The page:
Bill Peterson, an oceanographer with the NOAA Northwest Fisheries Science Center in Newport, Ore., says millions of dead North Pacific krill have washed ashore recently between Newport and Eureka, Calif. He says it’s the largest die-off he can recall in recent history.
North Pacific krill primarily live on the eastern side of the Pacific, between southern California and southern Alaska. They’re typically found along the continental shelf, Peterson says. The shrimp-like crustaceans are an important source of food for salmon and other species of fish, birds and marine mammals.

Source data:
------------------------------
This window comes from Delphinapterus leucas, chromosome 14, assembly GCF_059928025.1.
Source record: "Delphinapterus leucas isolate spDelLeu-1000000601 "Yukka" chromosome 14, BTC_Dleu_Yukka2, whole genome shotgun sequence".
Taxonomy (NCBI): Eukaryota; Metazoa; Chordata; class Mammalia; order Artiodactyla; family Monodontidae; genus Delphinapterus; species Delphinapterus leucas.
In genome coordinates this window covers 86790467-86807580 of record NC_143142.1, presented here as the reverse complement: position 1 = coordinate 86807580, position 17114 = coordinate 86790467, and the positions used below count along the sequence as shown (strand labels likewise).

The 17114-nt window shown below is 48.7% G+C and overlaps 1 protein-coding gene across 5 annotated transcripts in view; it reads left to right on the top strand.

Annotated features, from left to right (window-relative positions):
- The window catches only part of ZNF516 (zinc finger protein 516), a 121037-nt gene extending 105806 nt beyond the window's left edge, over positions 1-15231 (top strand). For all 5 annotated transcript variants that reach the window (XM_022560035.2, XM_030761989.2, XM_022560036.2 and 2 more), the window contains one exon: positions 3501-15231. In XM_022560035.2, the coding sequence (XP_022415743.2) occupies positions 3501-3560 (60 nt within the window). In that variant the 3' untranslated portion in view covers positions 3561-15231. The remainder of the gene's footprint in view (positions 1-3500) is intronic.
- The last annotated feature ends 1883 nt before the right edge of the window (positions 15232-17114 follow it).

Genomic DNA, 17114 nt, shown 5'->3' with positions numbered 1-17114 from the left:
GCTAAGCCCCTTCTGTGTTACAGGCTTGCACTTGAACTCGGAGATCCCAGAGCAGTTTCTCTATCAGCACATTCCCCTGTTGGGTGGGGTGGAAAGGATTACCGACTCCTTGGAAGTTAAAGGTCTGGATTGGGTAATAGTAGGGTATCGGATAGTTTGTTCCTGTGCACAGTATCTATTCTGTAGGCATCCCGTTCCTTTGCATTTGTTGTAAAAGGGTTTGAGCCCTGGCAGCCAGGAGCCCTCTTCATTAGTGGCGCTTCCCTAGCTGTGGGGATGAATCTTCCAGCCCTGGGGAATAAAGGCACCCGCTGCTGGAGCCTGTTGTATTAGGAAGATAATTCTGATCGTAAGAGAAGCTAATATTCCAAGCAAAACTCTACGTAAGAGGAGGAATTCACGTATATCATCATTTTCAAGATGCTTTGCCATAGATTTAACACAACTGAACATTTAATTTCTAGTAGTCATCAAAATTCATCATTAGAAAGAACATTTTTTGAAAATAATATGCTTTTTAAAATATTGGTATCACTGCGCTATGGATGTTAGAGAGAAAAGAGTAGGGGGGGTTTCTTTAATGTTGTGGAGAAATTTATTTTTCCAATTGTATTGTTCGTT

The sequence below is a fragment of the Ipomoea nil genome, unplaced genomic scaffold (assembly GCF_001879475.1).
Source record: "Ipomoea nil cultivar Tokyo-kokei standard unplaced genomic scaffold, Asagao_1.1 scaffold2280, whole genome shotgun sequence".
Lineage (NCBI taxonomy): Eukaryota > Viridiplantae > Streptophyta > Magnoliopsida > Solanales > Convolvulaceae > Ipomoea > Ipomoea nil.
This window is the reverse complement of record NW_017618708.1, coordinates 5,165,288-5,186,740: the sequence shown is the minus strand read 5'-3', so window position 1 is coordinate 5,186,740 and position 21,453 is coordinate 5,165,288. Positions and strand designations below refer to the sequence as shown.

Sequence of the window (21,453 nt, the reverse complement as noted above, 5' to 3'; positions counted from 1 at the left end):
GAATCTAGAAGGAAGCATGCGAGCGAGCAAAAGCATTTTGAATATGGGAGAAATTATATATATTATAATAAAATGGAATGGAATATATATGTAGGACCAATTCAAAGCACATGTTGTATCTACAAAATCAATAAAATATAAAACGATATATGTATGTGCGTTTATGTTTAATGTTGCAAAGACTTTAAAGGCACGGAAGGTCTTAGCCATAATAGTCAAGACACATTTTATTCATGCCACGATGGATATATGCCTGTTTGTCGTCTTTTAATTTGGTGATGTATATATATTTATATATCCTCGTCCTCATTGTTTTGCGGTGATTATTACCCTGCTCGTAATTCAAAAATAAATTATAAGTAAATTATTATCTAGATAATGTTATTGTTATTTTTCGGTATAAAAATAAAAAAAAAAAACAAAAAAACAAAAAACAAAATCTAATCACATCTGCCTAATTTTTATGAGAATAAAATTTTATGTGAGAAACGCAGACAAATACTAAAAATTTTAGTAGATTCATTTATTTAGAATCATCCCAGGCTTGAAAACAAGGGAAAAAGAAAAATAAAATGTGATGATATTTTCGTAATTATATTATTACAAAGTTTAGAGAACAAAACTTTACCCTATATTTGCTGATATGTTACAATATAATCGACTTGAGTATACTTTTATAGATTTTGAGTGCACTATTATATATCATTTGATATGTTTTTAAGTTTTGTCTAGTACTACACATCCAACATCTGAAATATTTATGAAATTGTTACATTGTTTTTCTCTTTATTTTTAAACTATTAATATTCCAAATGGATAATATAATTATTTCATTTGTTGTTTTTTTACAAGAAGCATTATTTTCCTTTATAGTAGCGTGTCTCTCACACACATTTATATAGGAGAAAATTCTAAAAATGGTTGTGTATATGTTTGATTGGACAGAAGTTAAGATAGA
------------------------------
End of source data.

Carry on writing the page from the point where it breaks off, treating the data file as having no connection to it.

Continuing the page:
Joe Tyburczy, a researcher with the California Sea Grant Extension office and a former Oregon Sea Grant Knauss Fellow, says the culprit could be hypoxia. Indeed, oceanographic cruises along the northern California coast found lower oxygen levels than usually seen in Pacific Northwest waters. “If it is hypoxia, there’s a possibility of implications for other species like crab,” Tyburczy says.
Another possibility, Peterson says, is that the shrimp were victims of unfriendly weather conditions during their mating cycle, and were driven to shore by high winds.
For the moment, Peterson and Tyburczy are asking that the public keep them informed of any more dead krill sightings. Peterson can be reached at 541-867-0201; Tyburczy at 707-443-8369.